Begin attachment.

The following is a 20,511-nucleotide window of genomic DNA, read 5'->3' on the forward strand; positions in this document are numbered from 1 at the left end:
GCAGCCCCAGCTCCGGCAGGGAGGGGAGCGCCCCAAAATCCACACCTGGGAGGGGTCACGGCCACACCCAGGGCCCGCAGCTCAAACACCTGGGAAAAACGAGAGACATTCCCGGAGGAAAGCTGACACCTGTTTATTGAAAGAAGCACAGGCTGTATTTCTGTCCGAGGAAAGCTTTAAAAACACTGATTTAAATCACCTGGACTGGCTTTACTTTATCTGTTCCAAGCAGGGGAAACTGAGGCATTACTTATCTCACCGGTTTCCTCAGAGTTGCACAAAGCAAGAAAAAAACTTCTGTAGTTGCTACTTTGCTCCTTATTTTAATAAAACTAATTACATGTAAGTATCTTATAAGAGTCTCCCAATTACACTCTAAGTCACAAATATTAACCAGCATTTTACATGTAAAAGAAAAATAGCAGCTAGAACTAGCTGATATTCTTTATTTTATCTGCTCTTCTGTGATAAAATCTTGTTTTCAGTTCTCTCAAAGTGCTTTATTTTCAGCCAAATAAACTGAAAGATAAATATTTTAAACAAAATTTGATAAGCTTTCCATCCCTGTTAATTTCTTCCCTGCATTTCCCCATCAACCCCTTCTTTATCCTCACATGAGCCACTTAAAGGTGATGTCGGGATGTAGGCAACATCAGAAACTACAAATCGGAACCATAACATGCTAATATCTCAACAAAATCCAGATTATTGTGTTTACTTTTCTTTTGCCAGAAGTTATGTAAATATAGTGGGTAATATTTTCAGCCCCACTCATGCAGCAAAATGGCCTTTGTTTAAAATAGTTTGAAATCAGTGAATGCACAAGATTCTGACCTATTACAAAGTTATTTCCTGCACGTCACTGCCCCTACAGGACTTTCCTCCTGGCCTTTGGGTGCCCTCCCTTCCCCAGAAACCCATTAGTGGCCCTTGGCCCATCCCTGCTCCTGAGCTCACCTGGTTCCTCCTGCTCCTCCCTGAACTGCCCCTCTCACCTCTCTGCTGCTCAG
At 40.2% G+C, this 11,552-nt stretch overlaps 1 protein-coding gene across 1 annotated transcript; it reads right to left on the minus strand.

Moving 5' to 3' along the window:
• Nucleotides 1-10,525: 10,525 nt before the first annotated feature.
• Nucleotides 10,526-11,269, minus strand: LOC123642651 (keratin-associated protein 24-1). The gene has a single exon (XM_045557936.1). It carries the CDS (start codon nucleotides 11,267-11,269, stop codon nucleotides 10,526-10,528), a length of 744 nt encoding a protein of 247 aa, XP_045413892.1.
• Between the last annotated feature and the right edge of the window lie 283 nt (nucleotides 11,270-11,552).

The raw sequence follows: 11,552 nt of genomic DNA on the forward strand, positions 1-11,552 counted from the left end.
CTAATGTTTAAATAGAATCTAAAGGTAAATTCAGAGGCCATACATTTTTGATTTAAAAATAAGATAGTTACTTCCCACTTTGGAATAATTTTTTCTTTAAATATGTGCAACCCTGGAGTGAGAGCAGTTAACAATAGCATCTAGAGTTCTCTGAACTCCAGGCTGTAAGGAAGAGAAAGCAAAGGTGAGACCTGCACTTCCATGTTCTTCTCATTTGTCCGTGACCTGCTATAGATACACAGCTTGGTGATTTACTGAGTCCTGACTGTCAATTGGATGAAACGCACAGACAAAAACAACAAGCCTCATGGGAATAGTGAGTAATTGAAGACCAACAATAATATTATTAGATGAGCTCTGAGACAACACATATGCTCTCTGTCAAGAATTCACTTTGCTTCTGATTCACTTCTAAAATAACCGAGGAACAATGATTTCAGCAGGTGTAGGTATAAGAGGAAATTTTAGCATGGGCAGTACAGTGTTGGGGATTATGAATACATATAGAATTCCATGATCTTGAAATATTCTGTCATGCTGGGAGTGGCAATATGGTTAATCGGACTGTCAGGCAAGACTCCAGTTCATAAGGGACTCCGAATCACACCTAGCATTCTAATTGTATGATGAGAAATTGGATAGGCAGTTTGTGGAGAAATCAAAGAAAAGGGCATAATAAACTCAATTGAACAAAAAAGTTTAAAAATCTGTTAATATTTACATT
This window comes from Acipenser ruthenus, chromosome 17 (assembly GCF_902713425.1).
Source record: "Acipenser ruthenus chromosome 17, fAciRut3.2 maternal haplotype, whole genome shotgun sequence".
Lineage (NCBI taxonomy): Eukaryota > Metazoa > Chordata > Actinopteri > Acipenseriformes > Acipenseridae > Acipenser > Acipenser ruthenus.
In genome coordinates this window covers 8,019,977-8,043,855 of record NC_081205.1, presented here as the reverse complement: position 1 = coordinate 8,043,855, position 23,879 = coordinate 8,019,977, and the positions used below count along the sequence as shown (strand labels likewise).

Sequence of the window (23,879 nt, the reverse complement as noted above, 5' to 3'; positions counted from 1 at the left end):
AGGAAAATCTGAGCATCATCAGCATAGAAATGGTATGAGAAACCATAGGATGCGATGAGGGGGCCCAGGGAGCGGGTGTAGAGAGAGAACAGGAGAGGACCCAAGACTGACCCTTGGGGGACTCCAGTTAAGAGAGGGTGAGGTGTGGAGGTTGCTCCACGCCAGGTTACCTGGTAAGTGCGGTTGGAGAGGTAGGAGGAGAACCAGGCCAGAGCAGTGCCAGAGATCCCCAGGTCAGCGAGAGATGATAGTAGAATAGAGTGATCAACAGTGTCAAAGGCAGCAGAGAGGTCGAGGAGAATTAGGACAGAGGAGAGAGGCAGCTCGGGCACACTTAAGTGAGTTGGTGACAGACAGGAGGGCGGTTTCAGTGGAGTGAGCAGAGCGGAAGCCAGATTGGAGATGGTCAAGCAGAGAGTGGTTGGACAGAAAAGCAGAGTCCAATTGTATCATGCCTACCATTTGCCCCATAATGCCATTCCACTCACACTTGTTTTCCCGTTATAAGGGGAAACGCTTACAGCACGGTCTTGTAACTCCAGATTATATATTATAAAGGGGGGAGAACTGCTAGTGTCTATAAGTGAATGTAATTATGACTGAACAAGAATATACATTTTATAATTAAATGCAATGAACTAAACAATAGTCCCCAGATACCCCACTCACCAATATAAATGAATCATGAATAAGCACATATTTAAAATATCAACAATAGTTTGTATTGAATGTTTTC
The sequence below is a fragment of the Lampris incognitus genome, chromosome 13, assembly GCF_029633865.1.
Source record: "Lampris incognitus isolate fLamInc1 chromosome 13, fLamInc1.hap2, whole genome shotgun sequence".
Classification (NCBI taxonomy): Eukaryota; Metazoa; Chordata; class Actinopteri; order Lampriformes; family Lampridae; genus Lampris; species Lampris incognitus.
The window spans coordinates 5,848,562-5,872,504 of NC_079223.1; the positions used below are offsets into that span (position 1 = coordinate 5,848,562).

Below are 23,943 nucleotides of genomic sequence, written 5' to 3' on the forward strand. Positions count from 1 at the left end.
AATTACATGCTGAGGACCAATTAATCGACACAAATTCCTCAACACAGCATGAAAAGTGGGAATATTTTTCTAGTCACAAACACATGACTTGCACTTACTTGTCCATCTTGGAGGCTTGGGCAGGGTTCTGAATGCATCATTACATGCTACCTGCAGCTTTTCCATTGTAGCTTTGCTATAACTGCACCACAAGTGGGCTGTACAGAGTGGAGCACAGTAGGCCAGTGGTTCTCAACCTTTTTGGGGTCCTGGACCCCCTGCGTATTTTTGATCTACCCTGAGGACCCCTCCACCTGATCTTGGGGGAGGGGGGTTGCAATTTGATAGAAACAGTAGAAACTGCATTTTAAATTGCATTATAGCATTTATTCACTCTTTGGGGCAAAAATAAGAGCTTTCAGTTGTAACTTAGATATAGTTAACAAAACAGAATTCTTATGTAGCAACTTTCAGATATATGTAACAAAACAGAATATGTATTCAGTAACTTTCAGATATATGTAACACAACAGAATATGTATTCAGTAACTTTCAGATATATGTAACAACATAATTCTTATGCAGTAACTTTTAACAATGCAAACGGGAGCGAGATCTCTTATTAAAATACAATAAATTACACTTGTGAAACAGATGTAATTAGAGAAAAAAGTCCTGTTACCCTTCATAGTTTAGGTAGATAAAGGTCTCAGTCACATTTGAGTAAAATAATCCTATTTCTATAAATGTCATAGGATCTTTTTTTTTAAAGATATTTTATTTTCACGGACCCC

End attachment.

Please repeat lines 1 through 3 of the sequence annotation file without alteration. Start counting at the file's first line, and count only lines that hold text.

The following is a 20,511-nucleotide window of genomic DNA, read 5'->3' on the forward strand; positions in this document are numbered from 1 at the left end:
GCAGCCCCAGCTCCGGCAGGGAGGGGAGCGCCCCAAAATCCACACCTGGGAGGGGTCACGGCCACACCCAGGGCCCGCAGCTCAAACACCTGGGAAAAACGAGAGACATTCCCGGAGGAAAGCTGACACCTGTTTATTGAAAGAAGCACAGGCTGTATTTCTGTCCGAGGAAAGCTTTAAAAACACTGATTTAAATCACCTGGACTGGCTTTACTTTATCTGTTCCAAGCAGGGGAAACTGAGGCATTACTTATCTCACCGGTTTCCTCAGAGTTGCACAAAGCAAGAAAAAAACTTCTGTAGTTGCTACTTTGCTCCTTATTTTAATAAAACTAATTACATGTAAGTATCTTATAAGAGTCTCCCAATTACACTCTAAGTCACAAATATTAACCAGCATTTTACATGTAAAAGAAAAATAGCAGCTAGAACTAGCTGATATTCTTTATTTTATCTGCTCTTCTGTGATAAAATCTTGTTTTCAGTTCTCTCAAAGTGCTTTATTTTCAGCCAAATAAACTGAAAGATAAATATTTTAAACAAAATTTGATAAGCTTTCCATCCCTGTTAATTTCTTCCCTGCATTTCCCCATCAACCCCTTCTTTATCCTCACATGAGCCACTTAAAGGTGATGTCGGGATGTAGGCAACATCAGAAACTACAAATCGGAACCATAACATGCTAATATCTCAACAAAATCCAGATTATTGTGTTTACTTTTCTTTTGCCAGAAGTTATGTAAATATAGTGGGTAATATTTTCAGCCCCACTCATGCAGCAAAATGGCCTTTGTTTAAAATAGTTTGAAATCAGTGAATGCACAAGATTCTGACCTATTACAAAGTTATTTCCTGCACGTCACTGCCCCTACAGGACTTTCCTCCTGGCCTTTGGGTGCCCTCCCTTCCCCAGAAACCCATTAGTGGCCCTTGGCCCATCCCTGCTCCTGAGCTCACCTGGTTCCTCCTGCTCCTCCCTGAACTGCCCCTCTCACCTCTCTGCTGCTCAG
At 40.2% G+C, this 11,552-nt stretch overlaps 1 protein-coding gene across 1 annotated transcript; it reads right to left on the minus strand.